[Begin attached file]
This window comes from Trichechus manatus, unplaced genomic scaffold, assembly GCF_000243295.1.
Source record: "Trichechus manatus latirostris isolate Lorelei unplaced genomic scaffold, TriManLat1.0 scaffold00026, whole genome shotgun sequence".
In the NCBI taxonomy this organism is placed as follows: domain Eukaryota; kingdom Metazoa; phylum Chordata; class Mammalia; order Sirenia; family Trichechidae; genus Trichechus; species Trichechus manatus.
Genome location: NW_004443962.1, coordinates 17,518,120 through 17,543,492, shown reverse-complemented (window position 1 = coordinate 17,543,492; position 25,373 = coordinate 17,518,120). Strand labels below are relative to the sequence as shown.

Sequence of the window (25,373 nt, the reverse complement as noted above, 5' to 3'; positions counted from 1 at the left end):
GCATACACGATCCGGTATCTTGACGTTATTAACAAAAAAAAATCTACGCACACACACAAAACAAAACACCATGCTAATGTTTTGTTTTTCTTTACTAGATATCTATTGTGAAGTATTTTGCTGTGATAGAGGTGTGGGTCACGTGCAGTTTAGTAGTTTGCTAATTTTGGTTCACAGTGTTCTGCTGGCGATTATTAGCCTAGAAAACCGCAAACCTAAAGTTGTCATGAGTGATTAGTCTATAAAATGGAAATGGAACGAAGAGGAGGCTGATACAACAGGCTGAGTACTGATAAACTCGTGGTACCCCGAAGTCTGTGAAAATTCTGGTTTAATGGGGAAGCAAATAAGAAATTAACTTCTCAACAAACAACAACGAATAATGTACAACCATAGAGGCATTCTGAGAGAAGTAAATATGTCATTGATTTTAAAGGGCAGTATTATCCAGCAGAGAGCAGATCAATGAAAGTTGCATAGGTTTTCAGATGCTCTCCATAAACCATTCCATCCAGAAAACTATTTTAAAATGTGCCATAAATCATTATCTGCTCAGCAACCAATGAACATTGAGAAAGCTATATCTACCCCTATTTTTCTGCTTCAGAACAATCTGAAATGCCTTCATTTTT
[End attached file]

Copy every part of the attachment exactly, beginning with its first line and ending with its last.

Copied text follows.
This window comes from Trichechus manatus, unplaced genomic scaffold, assembly GCF_000243295.1.
Source record: "Trichechus manatus latirostris isolate Lorelei unplaced genomic scaffold, TriManLat1.0 scaffold00026, whole genome shotgun sequence".
In the NCBI taxonomy this organism is placed as follows: domain Eukaryota; kingdom Metazoa; phylum Chordata; class Mammalia; order Sirenia; family Trichechidae; genus Trichechus; species Trichechus manatus.
Genome location: NW_004443962.1, coordinates 17,518,120 through 17,543,492, shown reverse-complemented (window position 1 = coordinate 17,543,492; position 25,373 = coordinate 17,518,120). Strand labels below are relative to the sequence as shown.

Sequence of the window (25,373 nt, the reverse complement as noted above, 5' to 3'; positions counted from 1 at the left end):
GCATACACGATCCGGTATCTTGACGTTATTAACAAAAAAAAATCTACGCACACACACAAAACAAAACACCATGCTAATGTTTTGTTTTTCTTTACTAGATATCTATTGTGAAGTATTTTGCTGTGATAGAGGTGTGGGTCACGTGCAGTTTAGTAGTTTGCTAATTTTGGTTCACAGTGTTCTGCTGGCGATTATTAGCCTAGAAAACCGCAAACCTAAAGTTGTCATGAGTGATTAGTCTATAAAATGGAAATGGAACGAAGAGGAGGCTGATACAACAGGCTGAGTACTGATAAACTCGTGGTACCCCGAAGTCTGTGAAAATTCTGGTTTAATGGGGAAGCAAATAAGAAATTAACTTCTCAACAAACAACAACGAATAATGTACAACCATAGAGGCATTCTGAGAGAAGTAAATATGTCATTGATTTTAAAGGGCAGTATTATCCAGCAGAGAGCAGATCAATGAAAGTTGCATAGGTTTTCAGATGCTCTCCATAAACCATTCCATCCAGAAAACTATTTTAAAATGTGCCATAAATCATTATCTGCTCAGCAACCAATGAACATTGAGAAAGCTATATCTACCCCTATTTTTCTGCTTCAGAACAATCTGAAATGCCTTCATTTTT